RNAS Culdrose helicopter flies red squirrels to Tresco

Native red squirrel (l) and a grey squirrel The endangered native red squirrel is about half the size of the grey squirrel which was introduced from the US in the late 19th Century

Related Stories

Twenty red squirrels have been flown over to Tresco on the Isles of Scilly to boost a breeding experiment.

Five of the rare endangered native mammals were introduced last year, but only two survived.

The new colony of squirrels from the British Wildlife Centre in Surrey, was flown over by a helicopter from RNAS Culdrose in Cornwall.

Mike Nelhams of Tresco Abbey Gardens said the colony could start breeding as early as next year.

RED SQUIRRELS

Red squirrel
  • Sciurus vulgaris
  • Reddish-brown fur with cream underside
  • Distinctive tufted ears and bushy tail
  • About half the size of its grey cousin
  • Has four fingers and five toes
  • Does not hibernate
  • Diet includes pine cones, spruce and pine seeds berries, acorns and fungi
  • Average life expectancy in the wild is five to six years

"Tresco is an ideal place for these very cute little animals," he told BBC News.

"We have a lovely woodland for them, there are no natural predators and with no grey squirrels, they are safe from squirrel pox."

The native red squirrel population has been decimated by squirrel pox [parapoxvirus], which is carried by the grey squirrels that were introduced in the UK in the late 19th Century.

Grey squirrels have built up a natural immunity to the virus, but it is fatal to red squirrels, which are now extinct in many parts of Great Britain.

According to the Forestry Commission there are about 140,000 red squirrels left in the wild, compared with more than two million greys.

Mr Nelhams said the idea of introducing red squirrels, mooted by Daily Telegraph wildlife columnist Robin Page, has been supported by Prince Charles and Tresco's owner Robert Dorrien-Smith.

The Prince of Wales is the patron of the Red Squirrel Survival Trust (RSST).

The new arrivals "hitched a ride" on a Royal Navy search-and-rescue helicopter during a routine training exercise.

"We have the heliport here and as it's not unknown for the Culdrose helicopters to touch down here. We held off getting the squirrels until it coincided with a training exercise to test equipment," Mr Nelhams said.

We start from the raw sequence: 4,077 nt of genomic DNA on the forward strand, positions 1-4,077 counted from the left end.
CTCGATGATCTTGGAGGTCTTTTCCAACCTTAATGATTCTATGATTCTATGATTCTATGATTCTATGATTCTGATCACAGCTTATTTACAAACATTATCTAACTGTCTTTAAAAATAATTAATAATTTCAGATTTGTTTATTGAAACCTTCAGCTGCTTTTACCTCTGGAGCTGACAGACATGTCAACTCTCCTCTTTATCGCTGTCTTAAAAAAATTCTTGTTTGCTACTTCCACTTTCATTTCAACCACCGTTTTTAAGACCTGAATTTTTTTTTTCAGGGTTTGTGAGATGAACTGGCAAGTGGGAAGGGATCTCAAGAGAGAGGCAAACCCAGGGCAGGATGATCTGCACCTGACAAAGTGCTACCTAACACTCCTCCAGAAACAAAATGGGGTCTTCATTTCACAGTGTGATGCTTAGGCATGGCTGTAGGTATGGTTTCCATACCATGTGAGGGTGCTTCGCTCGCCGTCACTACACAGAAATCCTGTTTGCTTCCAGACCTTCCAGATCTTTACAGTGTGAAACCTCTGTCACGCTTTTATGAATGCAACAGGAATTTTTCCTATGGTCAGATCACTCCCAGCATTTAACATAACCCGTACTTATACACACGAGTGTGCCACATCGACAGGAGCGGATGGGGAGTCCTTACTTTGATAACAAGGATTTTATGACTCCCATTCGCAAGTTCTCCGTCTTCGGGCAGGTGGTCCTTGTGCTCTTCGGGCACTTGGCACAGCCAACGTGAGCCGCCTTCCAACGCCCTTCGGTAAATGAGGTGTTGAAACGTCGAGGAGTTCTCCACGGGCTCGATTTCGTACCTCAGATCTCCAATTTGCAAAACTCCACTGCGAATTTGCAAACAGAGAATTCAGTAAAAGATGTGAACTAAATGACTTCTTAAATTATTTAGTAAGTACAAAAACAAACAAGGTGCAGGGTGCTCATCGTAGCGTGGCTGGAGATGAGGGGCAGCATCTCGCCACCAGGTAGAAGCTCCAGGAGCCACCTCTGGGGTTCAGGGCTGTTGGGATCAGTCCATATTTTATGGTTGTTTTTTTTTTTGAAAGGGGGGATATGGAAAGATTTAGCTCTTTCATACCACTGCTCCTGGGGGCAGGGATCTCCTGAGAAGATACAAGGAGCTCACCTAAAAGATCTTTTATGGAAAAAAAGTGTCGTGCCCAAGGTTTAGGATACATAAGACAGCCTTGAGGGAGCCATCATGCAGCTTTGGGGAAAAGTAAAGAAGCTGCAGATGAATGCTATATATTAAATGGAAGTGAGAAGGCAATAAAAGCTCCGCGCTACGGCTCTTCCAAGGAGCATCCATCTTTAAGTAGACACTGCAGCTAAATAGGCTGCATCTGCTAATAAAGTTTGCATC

RNAS Culdrose crew unloading the red squirrels The crew of the RNAS Culdrose helicopter delivered the red squirrels during a training exercise

The red squirrels will be released from their cages on Friday and will be free to roam the Abbey woodland.

However, Mr Nelhams said food and water would be provided for them every day until they could forage sufficiently for themselves and no longer needed to be fed.

"The ones we have are quite sociable little creatures and make their way back most days for hazelnuts, fruit and vegetables," he said.

"In terms of their natural diet, red squirrels love pine cones and the magnificent Monterey pines we have here on Tresco means there's a huge supply of cones."

Possible relocation

The squirrels - believed to be an even mix of males and females - are about a year old and could begin breeding in the spring.

Litters vary between one and six, but the average is three.

Mr Nelham said it was "highly unlikely" Tresco would become overrun by red squirrels.

"It's very early days, but if the numbers really grow we could probably catch some - they're quite easy to catch - and relocate them - perhaps even to Cornwall."

The Cornwall Red Squirrel Project is currently culling grey squirrels ahead of plans to reintroduce red squirrels in two parts of the county - the Lizard and West Penwith.

More on This Story

Related Stories

The BBC is not responsible for the content of external Internet sites

BBC Cornwall

Weather

Truro

Min. Night 10 °C

Features & Analysis

  • Martin Gardner as a young manThink hard

    Was this man the world's greatest puzzle master?


  • Carved pumpkinTrick or treat

    What did a riot at a pumpkin festival show about race in US?


  • A man in a biohazard suit decontaminates a handrail at a Dallas train station.Ebola and race

    Is prejudice fuelling outbreak hysteria in the US?


  • Oscar de la Renta and Oprah WinfreyIn pictures

    The life and work of Oscar de la Renta


Elsewhere on the BBC

  • FutureThe future is now

    Get the latest updates and biggest ideas from BBC Future’s World-Changing Ideas Summit

Programmes

  • Smart glassesClick Watch

    Smart spectacles go into battle – the prototypes looking to take on Google Glass

BBC © 2014 The BBC is not responsible for the content of external sites. Read more.

This page is best viewed in an up-to-date web browser with style sheets (CSS) enabled. While you will be able to view the content of this page in your current browser, you will not be able to get the full visual experience. Please consider upgrading your browser software or enabling style sheets (CSS) if you are able to do so.